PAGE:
And what about the detractors who claim boxing in general is a brutal and old-fashioned sport? “Boxing is beautiful!” she coos. “When you get two good boxers who are strong, and evenly matched, and they have trained for a battle, it’s just great… Most people don’t realise, boxing is eighty per cent mental, twenty per cent physical… It teaches you so much. Before I started boxing I was very anti-social, and I had some anger problems, but boxing opened me up as a person – it brought me closer to my family and to God. It helped in so many ways. It didn’t just teach me how to fight, it taught me discipline, it taught me manners. And it’s still teaching me now. If I still had the same attitude as I had when I was a kid, I’d probably be in jail right now. So boxing really changed my life.”
Boxing may have given Claressa a new life, but she’s had to make a lot of sacrifices along the way. When other kids were doing teenager stuff throughout high school, she was at the gym training hard and travelling for tournaments. Even now her fitness regime is rigorous – running in the morning and training at the gym in the evening, six days a week. She has a strict healthy diet and has even had to cut out friends to keep her mind clear and focused. But she knows exactly what she wants. When her coach Jason Crutchfield insisted she leave her boyfriend it was a step too far and Claressa decided to leave the coach instead. “It was a hard decision to leave because I’d been with him for almost eight years, but I just couldn’t waste anymore time,” says Claressa, who also works with another local coach, Leon Lawson. “My boyfriend boxes too so I do think he understands me better than a guy who doesn’t box. A guy who doesn’t box wouldn’t be able to understand a lot of the sacrifices you have to make for the sport. But me and my boyfriend are on the same page.” Now Claressa is mostly training with coaches for the U.S. Olympic Team in Colorado Springs.
It’s these kinds of challenges – tough decisions, poor perceptions – that have made Claressa’s path through life a lesson in perseverance. Now, thanks to a new documentary from filmmakers Drea Cooper and Zack Canepari, explosively and appropriately titled T-Rex, that lesson is about to be shared with the world. The film follows Claressa’s journey to the Olympics as she battles against obstacles, both in the ring and at home. It’s a sensitive snapshot of the complex ways in which family ties and personal strengths combine to make us who we are. But ultimately, it’s an ode to the power of determination.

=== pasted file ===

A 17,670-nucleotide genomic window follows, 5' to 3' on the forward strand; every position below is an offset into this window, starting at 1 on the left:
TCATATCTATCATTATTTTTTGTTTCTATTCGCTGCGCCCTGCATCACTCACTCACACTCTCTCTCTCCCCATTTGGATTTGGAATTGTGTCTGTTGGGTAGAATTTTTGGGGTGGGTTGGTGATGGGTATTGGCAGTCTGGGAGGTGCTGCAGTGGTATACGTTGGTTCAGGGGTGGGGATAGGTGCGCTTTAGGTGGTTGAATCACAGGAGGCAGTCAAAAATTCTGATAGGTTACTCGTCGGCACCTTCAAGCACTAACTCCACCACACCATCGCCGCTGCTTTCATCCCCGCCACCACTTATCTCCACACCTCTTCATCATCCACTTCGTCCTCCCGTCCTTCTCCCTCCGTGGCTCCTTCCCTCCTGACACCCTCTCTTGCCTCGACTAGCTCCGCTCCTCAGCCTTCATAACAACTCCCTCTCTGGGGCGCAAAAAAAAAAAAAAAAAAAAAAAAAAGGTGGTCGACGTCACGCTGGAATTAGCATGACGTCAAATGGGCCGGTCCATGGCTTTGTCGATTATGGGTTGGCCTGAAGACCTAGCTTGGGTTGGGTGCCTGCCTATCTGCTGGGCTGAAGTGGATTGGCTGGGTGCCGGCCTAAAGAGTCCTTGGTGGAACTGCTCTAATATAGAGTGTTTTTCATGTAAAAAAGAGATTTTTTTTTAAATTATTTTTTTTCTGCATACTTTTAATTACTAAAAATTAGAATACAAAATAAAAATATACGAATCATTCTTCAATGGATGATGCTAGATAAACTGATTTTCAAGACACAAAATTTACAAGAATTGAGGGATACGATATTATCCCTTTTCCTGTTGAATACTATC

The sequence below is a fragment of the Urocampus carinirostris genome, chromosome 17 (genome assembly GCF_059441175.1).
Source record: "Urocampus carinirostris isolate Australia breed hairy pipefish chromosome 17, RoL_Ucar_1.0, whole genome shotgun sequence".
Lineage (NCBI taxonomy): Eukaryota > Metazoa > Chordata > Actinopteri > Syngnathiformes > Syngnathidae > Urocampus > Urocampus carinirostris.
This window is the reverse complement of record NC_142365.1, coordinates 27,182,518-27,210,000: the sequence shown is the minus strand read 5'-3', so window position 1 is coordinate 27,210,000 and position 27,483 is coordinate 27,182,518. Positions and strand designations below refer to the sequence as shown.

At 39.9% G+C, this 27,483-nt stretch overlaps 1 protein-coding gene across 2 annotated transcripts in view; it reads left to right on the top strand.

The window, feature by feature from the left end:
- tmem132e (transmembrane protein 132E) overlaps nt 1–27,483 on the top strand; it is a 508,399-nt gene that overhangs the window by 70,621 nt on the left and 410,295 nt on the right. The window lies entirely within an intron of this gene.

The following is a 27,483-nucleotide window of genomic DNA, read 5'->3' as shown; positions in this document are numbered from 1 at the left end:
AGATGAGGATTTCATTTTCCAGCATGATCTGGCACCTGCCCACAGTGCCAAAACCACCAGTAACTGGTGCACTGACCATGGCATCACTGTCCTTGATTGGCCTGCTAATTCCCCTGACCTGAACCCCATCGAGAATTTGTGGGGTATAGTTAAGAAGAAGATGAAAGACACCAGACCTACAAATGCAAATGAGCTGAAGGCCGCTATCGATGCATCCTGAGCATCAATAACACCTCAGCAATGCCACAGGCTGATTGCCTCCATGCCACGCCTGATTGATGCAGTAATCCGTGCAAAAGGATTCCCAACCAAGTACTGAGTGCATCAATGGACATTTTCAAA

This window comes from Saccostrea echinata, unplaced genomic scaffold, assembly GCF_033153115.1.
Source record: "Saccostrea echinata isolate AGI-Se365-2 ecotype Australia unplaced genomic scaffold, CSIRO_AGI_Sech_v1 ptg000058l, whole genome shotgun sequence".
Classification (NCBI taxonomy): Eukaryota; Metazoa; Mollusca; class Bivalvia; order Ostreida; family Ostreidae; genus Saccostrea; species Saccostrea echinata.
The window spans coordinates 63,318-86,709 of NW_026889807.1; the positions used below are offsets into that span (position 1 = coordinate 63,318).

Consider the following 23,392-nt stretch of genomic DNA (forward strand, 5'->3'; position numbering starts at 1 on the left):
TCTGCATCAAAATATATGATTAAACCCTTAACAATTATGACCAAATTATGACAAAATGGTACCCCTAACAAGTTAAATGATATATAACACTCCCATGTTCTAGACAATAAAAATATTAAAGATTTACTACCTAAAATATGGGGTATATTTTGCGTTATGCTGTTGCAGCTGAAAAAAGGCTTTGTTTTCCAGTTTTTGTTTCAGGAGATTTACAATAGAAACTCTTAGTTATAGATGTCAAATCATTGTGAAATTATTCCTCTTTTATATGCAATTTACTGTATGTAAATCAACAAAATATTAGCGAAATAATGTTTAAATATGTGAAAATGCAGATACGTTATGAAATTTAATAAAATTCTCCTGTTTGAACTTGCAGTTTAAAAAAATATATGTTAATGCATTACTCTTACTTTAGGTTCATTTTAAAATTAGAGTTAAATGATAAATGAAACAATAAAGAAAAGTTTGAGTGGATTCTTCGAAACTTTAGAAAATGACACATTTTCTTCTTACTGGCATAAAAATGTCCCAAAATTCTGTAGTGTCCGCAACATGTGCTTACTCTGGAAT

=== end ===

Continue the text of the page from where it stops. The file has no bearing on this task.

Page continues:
Today, with her dreams of turning pro on hold, Claressa is amping up for another challenge: the 2016 Rio Olympics. It will mean more relentless training and focus and having to sacrifice ‘normal life’ stuff. So why bother? Why not quit now and embrace pizza? “I just love to win,” she laughs. “And I want to be able to say, at the end of my life, that my life was for something. I want people to know me as the best female boxer in the world. Right now, people know Laila Ali as the best fighter in the world. Or Ann Wolfe. Or Lucia Rijker. But I think I can be the best woman fighter in the world. And that makes it all worthwhile.”
Claressa has all the youthful hubris of a Muhammad Ali devotee with their eyes set firmly on the prize. And it’s infectious. Just chat to her for a minute – “I wanna move to Florida and get me some nice water!” “There’ll be time for babies later,” “I love Serena and Venus Williams,” – and you’ll want to be the best in the world, too. It’s an attitude that is making her a role model for young women in boxing and beyond. But is that a role she feels comfortable with? “I feel great about it, but I am human!” she says. “I do get mad about things. I’m a fighter, but I don’t want people to just admire the way I box, I want people to admire me as a person. In the ring I’m dangerous and vicious, but outside the ring I’m honest and real nice. I’m not trying to make anyone look up to me, but I hope I can inspire people to do whatever they have to do to make themselves comfortable. I don’t think that everybody should live a normal life – working minimum wage, going to college for eighteen years. Some people’s lives are meant to be different – extravagant! And I’m one of those people.”
T-Rex will be released Summer 2016, find out more at trexthefilm.com.